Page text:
To satisfy exam pressure, you need a risk narrative
The right tools provide both data and a narrative to satisfy regulators
Ellen Carney, senior analyst with Forrester Research, says that big system integrators such as Accenture, Capgemini, and SunGard are rushing to the aid of the biggest banks to get a better handle on their risk picture. â–
When it comes to demonstrating regulatory fitness, it’s not enough for risk analysts to toil with black boxes to create some kind of risk-posture report.
Examiners are pushing for more in the way of stress-testing capabilities and analysis that explains, in clear terms, the impact of the slings, arrows, and outrageous fortunes faced by banks.
Until now, banks that used analytics to assess a product or channel performance may have had a decent sense of risk tied to a piece of the business, but tended to be far less able to define how any given part (of an investment, loan, or strategy) affected the whole institution, notes Daniel Moloney, president and cofounder of SwiftKnowledge, an analytics firm based in Eden Prairie, Minn.
It’s a matter of context and perspective that can also handle the unlikely or improbable crisis. Even enterprise risk management solutions, despite their name, aren’t necessarily able to add everything up to a relatable story, consultants told ABA BJ. Something more automated, something more sanity-producing—is called for.
Rodney Nelsestuen, senior research director, Financial Strategies and IT Investments at Needham, Mass.-based TowerGroup, says he’s having conversations with community bankers that “don’t want to look stupid” during examinations.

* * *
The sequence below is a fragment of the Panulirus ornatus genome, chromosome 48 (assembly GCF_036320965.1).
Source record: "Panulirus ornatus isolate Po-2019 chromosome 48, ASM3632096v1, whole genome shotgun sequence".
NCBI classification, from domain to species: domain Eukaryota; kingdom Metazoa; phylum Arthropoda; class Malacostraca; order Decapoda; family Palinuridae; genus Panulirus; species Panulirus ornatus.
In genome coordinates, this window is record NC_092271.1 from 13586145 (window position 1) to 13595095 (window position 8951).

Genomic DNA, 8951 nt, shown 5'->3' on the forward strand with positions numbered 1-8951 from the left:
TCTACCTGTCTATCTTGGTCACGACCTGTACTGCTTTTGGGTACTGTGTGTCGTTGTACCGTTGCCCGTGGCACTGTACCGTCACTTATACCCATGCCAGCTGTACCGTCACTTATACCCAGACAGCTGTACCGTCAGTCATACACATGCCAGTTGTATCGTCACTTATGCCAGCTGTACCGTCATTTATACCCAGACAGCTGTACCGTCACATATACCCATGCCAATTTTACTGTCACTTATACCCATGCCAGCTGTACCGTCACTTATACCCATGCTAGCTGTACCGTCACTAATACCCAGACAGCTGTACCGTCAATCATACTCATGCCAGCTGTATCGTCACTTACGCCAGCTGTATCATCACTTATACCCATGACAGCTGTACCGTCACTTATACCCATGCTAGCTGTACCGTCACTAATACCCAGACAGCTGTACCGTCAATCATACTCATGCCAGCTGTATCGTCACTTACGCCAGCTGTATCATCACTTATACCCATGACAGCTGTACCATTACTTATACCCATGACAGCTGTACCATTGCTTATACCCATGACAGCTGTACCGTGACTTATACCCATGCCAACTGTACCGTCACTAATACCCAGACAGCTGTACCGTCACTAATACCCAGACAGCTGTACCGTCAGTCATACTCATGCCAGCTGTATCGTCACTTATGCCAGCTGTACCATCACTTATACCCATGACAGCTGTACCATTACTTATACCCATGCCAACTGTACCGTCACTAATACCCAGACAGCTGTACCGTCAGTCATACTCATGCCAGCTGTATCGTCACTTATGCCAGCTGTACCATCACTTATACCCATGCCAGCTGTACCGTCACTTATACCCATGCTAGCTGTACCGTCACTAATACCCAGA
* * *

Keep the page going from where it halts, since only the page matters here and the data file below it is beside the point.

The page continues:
Moloney relates that, in recent months, he’s been contacted by board members and senior executives at community banks who have been told by regulators that they will need to conduct more-advanced stress tests.
He says the SwiftKnowledge solution will give bankers more information—on profitability, cashflows, capital adequacy, and other details—than can be obtained by manually working around the limitations of core-processing reports.
As a vendor, one could argue, Moloney has an agenda. Yet other risk experts agree that a more holistic perspective will be required and with it, examiners will need a risk story. “The risk profile has to have a narrative that senior management can act on,” says Henry Ristuccia, a New York City-based partner at Deloitte & Touche. “And it will always be changing, so there needs to be some connection between transactional systems and daily operations. There needs to be a mix of top down and bottom up assessments.”
Doug McGregor, CEO, WebEquity Solutions, Omaha, Neb., says every risk story needs proof, but a review of the community banking segment generally shows that data analysis is very manual and very limited.
“It was clear to me that many banks didn’t have a handle on their data,” says McGregor. “There wasn’t any way for senior management to trace the performance of a single loan and see how it affected the entire loan portfolio.”
That prompted WebEquity to introduce a risk management dashboard for the lending portfolio last month.
Leadership plus better solutions
Certainly, among some Wall Street players, a failure of leadership, not a lack of systems, were largely to blame for the financial blow-up. Ristuccia believes that behavioral change—certainly more frank discussion of risk appetite—guided by a more intuitive generation of solutions may be the only way toward engineering true resiliency.
But such a profile is easier to talk about in the abstract than to produce, given banks’ stovepiped operations.
For big banks, creating a narrative may require adding another layer of technology into the risk infrastructure, that may include:
1. Governance risk management and compliance reporting tools from vendors such as SAP or Oracle.
2. Risk intelligence from vendors such as Bwise or Progress Software.
3. Enterprise risk management framework solutions.
4. Niche applications that assess risk of fraud or otherwise monitor risk related to payments.
5. Systems that, in effect, address key aspects of operational risk by monitoring IT system uptime and other key metrics.
The electronic version of this article available at: http://www.nxtbook.com/nxtbooks/sb/ababj0410/index.php?startid=28